(2) By analyzing artistic styles and historical periods students develop respect for the traditions and contributions of diverse cultures. Students respond to and analyze artworks, thus contributing to the development of lifelong skills of making informed judgments and evaluations.
(B) identify art elements such as color, texture, form, line, space, and value and art principles such as emphasis, pattern, rhythm, balance, proportion, and unity in artworks.
By using technology as a tool that supports the work of individuals and groups in solving problems, students will select the technology appropriate for the task, synthesize knowledge, create a solution, and evaluate the revised August 2011 results. Students communicate information in different formats and to diverse audiences. A variety of technologies will be used. Students will analyze and evaluate the results.
(11) Communication. The student delivers the product electronically in a variety of media, with appropriate supervision.
The student is expected to: (A) publish information in a variety of media including, but not limited to, printed copy, monitor display, Internet documents, and video; and
What is an Arduino?
Over the years Arduino has been the brain of thousands of projects, from everyday objects to complex scientific instruments. A worldwide community of makers - students, hobbyists, artists, programmers, and professionals - has gathered around this open-source platform, their contributions have added up to an incredible amount of accessible knowledge that can be of great help to novices and experts alike.
Unboxing and setting up the Arduino 101
SIK Experiment Guide for Arduino - V3.2 -
This guide contains all the information you will need to explore the 16 circuits of the SparkFun Inventor’s Kit for Arduino V3.2. At the center of this guide is one core philosophy - that anyone can (and should) play around with electronics. When you’re done with this guide, you’ll have the know-how to start creating your own projects and experiments. Now enough talking - let’s get inventing!
This guide is also available as a downloadable PDF, if you prefer. Click here for the download.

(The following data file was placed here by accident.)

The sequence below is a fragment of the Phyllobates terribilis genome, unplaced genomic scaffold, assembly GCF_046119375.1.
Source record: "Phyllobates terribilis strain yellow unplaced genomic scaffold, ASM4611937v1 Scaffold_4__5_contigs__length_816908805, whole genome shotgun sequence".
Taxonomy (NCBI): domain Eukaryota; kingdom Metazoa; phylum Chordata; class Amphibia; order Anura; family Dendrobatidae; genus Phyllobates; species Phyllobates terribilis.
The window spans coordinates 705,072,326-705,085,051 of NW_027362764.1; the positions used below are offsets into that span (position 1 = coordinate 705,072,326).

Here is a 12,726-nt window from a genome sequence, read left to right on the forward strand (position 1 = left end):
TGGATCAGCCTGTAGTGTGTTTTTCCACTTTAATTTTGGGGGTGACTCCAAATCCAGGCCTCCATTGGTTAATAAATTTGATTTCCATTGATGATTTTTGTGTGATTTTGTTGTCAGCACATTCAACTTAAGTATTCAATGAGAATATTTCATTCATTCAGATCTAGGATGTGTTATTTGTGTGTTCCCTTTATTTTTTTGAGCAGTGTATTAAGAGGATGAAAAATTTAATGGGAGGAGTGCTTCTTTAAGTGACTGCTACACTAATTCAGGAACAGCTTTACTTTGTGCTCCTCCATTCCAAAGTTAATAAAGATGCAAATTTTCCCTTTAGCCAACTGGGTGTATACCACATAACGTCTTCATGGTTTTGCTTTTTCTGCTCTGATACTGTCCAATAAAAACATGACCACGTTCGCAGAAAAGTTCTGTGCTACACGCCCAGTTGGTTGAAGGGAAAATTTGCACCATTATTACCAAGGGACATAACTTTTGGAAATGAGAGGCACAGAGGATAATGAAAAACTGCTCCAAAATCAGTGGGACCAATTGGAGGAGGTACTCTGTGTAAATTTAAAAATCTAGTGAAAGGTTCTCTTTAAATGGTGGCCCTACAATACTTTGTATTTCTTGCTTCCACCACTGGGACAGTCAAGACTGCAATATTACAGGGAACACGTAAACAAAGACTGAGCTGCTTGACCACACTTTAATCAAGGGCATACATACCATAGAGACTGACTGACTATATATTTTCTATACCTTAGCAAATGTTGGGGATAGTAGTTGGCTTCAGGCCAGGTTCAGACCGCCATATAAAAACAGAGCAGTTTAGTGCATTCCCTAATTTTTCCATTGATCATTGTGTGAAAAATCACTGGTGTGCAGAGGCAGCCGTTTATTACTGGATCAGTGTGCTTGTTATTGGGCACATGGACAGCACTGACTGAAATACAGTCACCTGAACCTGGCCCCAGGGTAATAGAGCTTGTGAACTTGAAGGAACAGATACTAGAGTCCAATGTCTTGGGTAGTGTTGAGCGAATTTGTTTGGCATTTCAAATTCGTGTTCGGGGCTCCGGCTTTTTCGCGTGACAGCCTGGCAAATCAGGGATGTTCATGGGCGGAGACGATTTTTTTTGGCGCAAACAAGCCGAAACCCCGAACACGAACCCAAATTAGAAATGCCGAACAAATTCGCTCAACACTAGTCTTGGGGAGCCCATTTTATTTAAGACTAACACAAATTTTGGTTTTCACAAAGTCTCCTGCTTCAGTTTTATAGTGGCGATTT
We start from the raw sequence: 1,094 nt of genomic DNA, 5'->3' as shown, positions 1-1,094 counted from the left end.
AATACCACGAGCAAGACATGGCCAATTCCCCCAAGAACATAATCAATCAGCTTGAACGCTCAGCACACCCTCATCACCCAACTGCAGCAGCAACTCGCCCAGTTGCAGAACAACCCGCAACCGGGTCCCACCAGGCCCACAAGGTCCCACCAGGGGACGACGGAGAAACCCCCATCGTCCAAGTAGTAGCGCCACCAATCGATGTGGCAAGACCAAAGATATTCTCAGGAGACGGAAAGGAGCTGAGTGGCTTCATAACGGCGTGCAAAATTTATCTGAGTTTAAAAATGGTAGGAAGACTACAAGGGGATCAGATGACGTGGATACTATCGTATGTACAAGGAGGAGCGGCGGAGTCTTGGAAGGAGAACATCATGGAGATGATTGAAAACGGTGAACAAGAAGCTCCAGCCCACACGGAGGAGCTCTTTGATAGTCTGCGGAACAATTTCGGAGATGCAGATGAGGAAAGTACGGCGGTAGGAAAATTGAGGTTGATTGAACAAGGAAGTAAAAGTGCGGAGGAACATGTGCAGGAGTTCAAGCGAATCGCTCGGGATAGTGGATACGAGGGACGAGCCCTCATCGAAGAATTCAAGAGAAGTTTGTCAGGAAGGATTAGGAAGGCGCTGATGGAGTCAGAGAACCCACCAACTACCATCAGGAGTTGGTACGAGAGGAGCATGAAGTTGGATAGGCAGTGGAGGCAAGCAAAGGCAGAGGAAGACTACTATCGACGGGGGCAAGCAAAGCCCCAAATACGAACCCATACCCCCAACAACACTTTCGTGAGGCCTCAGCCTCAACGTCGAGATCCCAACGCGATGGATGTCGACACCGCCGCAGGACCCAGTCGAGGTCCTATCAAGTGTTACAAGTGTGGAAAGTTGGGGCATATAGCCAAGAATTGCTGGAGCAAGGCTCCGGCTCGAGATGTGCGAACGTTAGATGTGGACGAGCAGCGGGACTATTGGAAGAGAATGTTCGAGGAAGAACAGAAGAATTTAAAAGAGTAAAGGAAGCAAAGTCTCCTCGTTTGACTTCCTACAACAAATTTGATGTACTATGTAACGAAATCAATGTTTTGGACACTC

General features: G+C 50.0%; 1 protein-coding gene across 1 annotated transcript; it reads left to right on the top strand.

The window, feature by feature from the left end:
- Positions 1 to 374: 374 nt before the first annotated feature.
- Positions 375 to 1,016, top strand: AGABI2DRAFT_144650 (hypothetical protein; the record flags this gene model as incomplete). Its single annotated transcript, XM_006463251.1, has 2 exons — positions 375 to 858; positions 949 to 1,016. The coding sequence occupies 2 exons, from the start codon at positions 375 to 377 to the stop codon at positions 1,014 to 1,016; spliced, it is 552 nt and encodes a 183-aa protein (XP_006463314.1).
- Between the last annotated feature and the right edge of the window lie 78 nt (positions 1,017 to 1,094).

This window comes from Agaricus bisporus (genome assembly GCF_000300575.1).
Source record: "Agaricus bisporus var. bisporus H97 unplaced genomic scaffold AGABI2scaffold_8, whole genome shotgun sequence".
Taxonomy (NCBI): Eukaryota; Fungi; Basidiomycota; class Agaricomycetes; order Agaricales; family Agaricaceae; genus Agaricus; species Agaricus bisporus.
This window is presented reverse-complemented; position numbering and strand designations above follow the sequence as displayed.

For Starter Kit for RedBoard - Programmed with Arduino users: For those who have Starter Kit for RedBoard - Programmed with Arduino, you are able to follow through experiments 1, 2, 3, 6, 7, 9, 10, and 11.
2016 iCreate Microcontroller Class
Arduino 101: Step-by-Step Instructions for Blinking LEDs and more
Arduino 101, USB Standard-A to Standard-B cable, resistors, LEDs, jumper wires and a small "breadboard" to poke pins in. If you are completely new to electronics and don't have familiarity with what a "circuit" is, then be sure to watch this Region 10 video:
Safety: We will not be working with enough electricity to hurt anyone. The levels are low and touching anything as you are building it will not even cause a sensation in your fingertips.
Arduino 101 Workshop
Note: If you already have Arduino on your computer for a previous workshop, please make sure you have theArduino 1.6.9 version so we are all on the same page. You will also need to download an add-on program for the Arduino 101 “Curie” if you have never worked with an Arduino 101 before.
You will need an internet connection and a laptop running one of the following (your instructor will be using Windows 7 or 8.1):
If you are an advanced user, you may want to look at instructions here: Getting Started Guide:https://www.arduino.cc/en/Guide/Arduino101
Or you can follow these instructions:
1. Download and install this software onto your laptop. If you have trouble, make sure that pop ups are enabled:
a. Download the Arduino IDE, located here:https://www.arduino.cc/en/Main/Software
IDE = “Integrated Development Environment” It includes everything you will need on your laptop to “talk to” (program) the Arduino 101 board.